How is a Bone Density Scan (DEXA) done?

A bone density scan, or dual-energy X-ray absorptiometry (DEXA), is a simple and painless test that measures bone mineral density. For the test, we will ask you to lie on a padded table and remove any jewelry, metal objects, or clothing that might interfere with the scan. The technician will position you carefully so that the part of your body being scanned is between two X-ray machines. These machines emit low-level X-rays that are absorbed differently by bone and soft tissue.

You will need to lie still and hold your breath for a few seconds while the X-rays are taken. The process is painless and only takes a few minutes. After the scan is complete, the technician will review the images and ensure they are high enough quality to accurately measure your bone density.

How Can I Treat Osteopenia or Osteoporosis?

At the very least, increase your weight-bearing or resistive exercises. Not all exercise is capable of achieving this. Walking up a hill carrying a backpack will improve bone density, while biking will decrease your density. Biking is not resistive since you use a machine to decrease your work. The muscles are not resisting a force.

Also, be sure to take enough Vitamin D3. Taking 1,000 IU/day is enough for most healthy adults, but some may need more. If there is a medical reason why you may not be able to absorb Vitamin D appropriately (like with celiac disease) or convert it to its active form (liver disease), you may want to have your vitamin D3 level measured. 

Are There Any Medications That Can Help Treat Osteopenia or Osteoporosis?

Many medications are available today that improve bone density. These medications work by reversing the proportion of bone turnover or anabolic building new bone (PTH). Bone is a dynamic organ — it is constantly building up by osteoblasts or breaking down (called remodeling) by osteoclasts. The balance of building and breaking down is normal. Specialists have discovered that by slowing the caustic activity, the blastic activity wins. This results in increased bone density.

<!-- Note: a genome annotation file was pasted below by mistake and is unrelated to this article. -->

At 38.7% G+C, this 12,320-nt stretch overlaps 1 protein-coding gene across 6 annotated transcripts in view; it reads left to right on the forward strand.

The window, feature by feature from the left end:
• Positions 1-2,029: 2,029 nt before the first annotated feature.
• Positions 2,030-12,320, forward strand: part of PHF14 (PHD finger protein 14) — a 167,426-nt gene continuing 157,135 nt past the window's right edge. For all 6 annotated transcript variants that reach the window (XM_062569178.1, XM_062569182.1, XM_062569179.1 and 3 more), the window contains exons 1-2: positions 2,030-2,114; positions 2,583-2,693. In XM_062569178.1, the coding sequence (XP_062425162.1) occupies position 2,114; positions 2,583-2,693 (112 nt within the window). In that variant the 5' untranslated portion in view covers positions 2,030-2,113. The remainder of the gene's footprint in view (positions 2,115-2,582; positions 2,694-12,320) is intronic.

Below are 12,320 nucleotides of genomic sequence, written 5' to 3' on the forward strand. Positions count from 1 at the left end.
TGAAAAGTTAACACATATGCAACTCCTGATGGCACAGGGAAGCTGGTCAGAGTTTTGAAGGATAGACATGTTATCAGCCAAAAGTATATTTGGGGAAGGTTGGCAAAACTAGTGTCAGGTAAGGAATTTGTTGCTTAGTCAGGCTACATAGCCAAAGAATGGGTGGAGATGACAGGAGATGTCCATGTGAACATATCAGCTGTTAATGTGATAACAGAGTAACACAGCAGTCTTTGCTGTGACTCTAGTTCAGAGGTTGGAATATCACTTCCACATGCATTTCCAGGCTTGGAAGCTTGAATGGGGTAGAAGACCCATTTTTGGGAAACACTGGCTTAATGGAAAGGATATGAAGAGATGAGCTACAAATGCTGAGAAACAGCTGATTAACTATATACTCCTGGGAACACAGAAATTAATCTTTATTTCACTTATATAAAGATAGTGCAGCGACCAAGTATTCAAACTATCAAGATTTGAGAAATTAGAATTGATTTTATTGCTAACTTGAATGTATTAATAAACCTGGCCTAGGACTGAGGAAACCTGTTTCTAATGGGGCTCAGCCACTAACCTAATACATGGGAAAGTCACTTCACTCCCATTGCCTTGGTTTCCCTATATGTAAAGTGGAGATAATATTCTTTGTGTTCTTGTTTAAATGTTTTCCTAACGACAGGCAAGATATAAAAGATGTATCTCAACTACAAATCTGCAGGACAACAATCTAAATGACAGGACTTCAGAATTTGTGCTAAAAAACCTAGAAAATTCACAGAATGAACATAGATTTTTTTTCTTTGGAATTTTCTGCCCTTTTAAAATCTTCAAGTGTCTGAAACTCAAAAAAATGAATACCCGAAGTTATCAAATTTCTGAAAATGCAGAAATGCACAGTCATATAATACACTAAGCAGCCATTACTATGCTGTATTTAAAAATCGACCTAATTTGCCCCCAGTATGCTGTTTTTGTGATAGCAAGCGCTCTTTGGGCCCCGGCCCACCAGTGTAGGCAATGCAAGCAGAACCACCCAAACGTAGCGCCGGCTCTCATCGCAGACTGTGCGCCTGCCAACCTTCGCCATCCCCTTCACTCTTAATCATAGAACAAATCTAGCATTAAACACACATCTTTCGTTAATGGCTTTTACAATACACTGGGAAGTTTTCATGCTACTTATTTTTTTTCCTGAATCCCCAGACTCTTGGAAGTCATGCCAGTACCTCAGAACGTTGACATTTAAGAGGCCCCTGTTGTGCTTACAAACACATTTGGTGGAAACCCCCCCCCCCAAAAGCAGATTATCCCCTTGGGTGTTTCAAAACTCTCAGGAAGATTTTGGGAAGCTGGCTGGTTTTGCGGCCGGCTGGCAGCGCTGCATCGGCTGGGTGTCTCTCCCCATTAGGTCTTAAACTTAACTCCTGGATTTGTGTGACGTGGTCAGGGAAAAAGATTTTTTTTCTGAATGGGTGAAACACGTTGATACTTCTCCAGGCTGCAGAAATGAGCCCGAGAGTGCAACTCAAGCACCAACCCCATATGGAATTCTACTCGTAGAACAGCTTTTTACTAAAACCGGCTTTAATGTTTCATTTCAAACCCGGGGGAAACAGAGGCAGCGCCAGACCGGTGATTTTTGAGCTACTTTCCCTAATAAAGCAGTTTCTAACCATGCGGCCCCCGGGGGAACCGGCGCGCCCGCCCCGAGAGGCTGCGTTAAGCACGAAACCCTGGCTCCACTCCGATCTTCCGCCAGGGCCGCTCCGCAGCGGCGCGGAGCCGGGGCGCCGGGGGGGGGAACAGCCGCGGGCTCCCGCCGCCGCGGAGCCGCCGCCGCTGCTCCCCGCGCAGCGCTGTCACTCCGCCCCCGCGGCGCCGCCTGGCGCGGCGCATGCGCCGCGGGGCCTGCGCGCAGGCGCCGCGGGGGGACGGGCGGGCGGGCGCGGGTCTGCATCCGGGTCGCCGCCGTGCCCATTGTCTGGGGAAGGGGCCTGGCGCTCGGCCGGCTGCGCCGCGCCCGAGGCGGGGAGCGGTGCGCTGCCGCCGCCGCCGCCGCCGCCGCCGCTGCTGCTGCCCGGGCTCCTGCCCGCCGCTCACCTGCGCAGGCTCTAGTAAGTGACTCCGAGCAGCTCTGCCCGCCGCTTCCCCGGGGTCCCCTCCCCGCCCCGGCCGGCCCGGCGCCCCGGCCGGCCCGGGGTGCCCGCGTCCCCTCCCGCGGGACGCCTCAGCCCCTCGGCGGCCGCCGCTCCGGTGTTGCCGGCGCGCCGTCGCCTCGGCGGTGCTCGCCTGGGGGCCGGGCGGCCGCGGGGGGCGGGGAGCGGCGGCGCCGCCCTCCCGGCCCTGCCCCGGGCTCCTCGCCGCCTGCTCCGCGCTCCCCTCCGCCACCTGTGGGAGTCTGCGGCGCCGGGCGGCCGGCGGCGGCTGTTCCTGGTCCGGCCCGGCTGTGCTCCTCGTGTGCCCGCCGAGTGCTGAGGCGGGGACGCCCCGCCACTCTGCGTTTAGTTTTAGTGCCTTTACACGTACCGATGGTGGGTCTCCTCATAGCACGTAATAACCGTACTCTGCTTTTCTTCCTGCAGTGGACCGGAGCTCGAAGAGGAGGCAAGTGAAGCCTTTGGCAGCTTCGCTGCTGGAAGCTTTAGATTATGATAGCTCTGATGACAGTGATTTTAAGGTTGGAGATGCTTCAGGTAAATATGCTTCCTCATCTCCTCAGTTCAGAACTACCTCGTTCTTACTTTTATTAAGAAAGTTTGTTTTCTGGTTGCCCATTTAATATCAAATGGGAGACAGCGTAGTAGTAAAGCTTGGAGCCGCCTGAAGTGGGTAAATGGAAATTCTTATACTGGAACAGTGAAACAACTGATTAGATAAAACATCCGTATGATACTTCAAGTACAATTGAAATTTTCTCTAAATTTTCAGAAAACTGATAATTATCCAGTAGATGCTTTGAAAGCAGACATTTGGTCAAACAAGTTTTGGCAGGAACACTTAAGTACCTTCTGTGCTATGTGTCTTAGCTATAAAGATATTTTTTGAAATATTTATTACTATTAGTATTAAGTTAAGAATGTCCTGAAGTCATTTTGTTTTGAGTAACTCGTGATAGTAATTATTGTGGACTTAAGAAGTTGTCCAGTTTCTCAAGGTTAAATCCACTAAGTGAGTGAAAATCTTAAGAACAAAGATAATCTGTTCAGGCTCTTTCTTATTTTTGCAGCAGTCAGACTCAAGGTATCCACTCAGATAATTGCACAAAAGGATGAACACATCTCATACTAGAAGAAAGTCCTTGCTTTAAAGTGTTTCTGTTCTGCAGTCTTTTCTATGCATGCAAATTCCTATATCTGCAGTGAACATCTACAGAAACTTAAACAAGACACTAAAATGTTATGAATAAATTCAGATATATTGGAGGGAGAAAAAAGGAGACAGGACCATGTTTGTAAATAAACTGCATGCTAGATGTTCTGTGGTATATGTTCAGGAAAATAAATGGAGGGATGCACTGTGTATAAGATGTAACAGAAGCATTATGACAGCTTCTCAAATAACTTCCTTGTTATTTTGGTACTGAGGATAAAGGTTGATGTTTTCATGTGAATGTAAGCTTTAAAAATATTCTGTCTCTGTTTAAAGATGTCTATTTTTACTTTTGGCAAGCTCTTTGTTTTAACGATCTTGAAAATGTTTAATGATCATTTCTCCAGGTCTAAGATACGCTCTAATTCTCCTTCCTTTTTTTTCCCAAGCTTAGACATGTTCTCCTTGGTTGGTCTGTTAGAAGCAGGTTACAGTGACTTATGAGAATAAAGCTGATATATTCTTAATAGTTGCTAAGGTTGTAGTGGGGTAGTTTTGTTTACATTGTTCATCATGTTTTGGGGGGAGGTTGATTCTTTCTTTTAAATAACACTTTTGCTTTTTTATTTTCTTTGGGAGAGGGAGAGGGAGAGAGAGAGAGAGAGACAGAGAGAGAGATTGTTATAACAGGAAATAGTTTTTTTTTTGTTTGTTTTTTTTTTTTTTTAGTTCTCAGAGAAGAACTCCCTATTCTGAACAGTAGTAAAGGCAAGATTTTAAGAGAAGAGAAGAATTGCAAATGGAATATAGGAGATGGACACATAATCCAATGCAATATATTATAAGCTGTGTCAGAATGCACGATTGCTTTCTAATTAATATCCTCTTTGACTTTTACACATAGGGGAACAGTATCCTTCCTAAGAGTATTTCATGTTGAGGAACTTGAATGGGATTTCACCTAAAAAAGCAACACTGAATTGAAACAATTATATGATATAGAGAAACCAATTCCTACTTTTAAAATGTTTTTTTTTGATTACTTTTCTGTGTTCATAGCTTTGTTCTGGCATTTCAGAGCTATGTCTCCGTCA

Medicines called bisphosphonates are common for treating low bone mass. Bisphosphonates help decrease the rate of bone loss. This process can take around five years to see an increase in bone density. The most common bisphosphonates include Fosamax and Actonel. Other medicines like Boniva can be given as a pill or IV infusion quarterly. Prolia can be used in people with decreased kidney function or in patients who can't take oral medications. Another drug, Reclast, uses IV infusion once yearly. Other anabolic medicines help "build new bone," like Forteo. We recommend all patients speak with their radiologist or primary doctor before taking a new medication. 

Insurances we honor

At the Women's Imaging Center, we accept most major insurance providers and provide affordable self-pay options. If you have any questions about whether we accept your insurance, please contact us at 303-321-2273.


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Find a DEXA Bone Density Scan in Denver

We serve patients in the Greater Denver area, with multiple locations for your convenience. Discover how our fellowship-trained radiologists use bone density exams to provide an accurate diagnosis for bone conditions.